4. An election can be annulled on the strength of one incident of corrupt or illegal practice or misconduct provided that, under section 97 (2) (a), such is attributable to the candidate or his duly appointed agent or with their knowledge and consent or approval and the majority of the electorate were or may have been prevented from electing a candidate they preferred; or if it is an allegation pursuant to section 97(2)(b) on non compliance, cogent evidence must be proferred to show that the results were affected. That is the new threshold.
5. The Court after trial of election petitions must be categorical on the finding on allegations; whether or not they have been proved in respect of both limbs as regards the candidate or agent or were done with their knowledge and consent or approval and on the majority of the electorate being affected. The onus on the Appellant, as Petitioner in the Court below was to establish with convincing clarity that the 1st Respondent was responsible, directly or indirectly, for the corrupt or illegal acts, and that as a result, the majority of the electorate were or may have been prevented from voting for a candidate they preferred. This standard of proof was not satisfied. Mubita Mwangala v Inonge Mutukwa Wina Appeal No 80 of 2007 followed.
ªSection 97 (2) and (3) of the Electoral Process Act No 35 of 2016 provide as follows:
97 (2) The election of a candidate as a Member of Parliament, mayor, council chairperson or councillor shall be void if, on the trial of an election petition, it is proved to the satisfaction of the High Court or a tribunal, as the case may be, that—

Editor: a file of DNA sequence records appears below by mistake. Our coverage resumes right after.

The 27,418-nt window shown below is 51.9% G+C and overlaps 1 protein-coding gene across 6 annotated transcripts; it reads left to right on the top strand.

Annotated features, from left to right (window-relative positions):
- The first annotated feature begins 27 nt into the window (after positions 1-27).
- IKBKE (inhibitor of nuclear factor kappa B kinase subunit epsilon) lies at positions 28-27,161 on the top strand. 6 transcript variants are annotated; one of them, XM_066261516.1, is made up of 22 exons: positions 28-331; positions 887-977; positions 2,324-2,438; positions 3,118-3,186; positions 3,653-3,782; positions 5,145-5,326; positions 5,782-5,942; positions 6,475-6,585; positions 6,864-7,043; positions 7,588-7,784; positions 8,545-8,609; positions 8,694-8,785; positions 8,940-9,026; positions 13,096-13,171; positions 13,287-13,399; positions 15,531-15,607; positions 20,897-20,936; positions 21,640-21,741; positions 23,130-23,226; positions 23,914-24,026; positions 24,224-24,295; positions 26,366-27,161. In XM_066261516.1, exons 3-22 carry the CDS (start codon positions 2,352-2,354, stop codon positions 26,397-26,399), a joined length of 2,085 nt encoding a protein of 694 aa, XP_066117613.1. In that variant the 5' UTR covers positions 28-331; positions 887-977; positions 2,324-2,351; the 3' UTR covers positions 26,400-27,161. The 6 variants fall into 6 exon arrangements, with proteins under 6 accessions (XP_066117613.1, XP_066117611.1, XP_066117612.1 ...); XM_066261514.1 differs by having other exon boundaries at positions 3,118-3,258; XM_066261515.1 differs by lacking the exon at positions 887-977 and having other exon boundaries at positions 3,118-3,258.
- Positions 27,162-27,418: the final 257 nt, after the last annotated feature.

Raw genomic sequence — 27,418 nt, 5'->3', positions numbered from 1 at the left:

(a) a corrupt practice, illegal practice or other misconduct has been committed in connection with the election—
(i) by a candidate; or
(ii) with the knowledge and consent or approval of a candidate or of that candidate’s election agent or polling agent; and the majority of voters in a constituency, district or ward were or may have been prevented from electing the candidate in that constituency, district or ward whom they preferred;
(b) subject to the provisions of subsection (4), there has been non-compliance with the provisions of this Act relating to the conduct of elections, and it appears to the High Court or tribunal that the election was not conducted in accordance with the principles laid down in such provision and that such non-compliance affected the result of the election; or (c) the candidate was at the time of the election a person not qualified or a person disqualified for election.
(3) Despite the provisions of subsection (2), where, upon the trial of an election petition, the High Court or a tribunal finds that a corrupt practice or illegal practice has been committed by, or with the knowledge and consent or approval of, any agent of the candidate whose election is the subject of such election petition, and the High Court or a tribunal further finds that such candidate has proved that—
(a) a corrupt practice or illegal practice was not committed by the candidate personally or by that candidate’s election agent, or with the knowledge and consent or approval of such candidate or that candidate’s election agent;
(b) such candidate and that candidate’s election agent took all reasonable means to prevent the commission of a corrupt practice or illegal practice at the election; and
(c) in all other respects the election was free from any corrupt practice or illegal practice on the part of the candidate or that candidate’s election agent; the High Court or a tribunal shall not, by reason only of such corrupt practice or illegal practice, declare that election of the candidate void.
IN THE HIGH COURT FOR ZAMBIA 2011/HP/EP/23
AT THE PRINCIPAL REGISTRY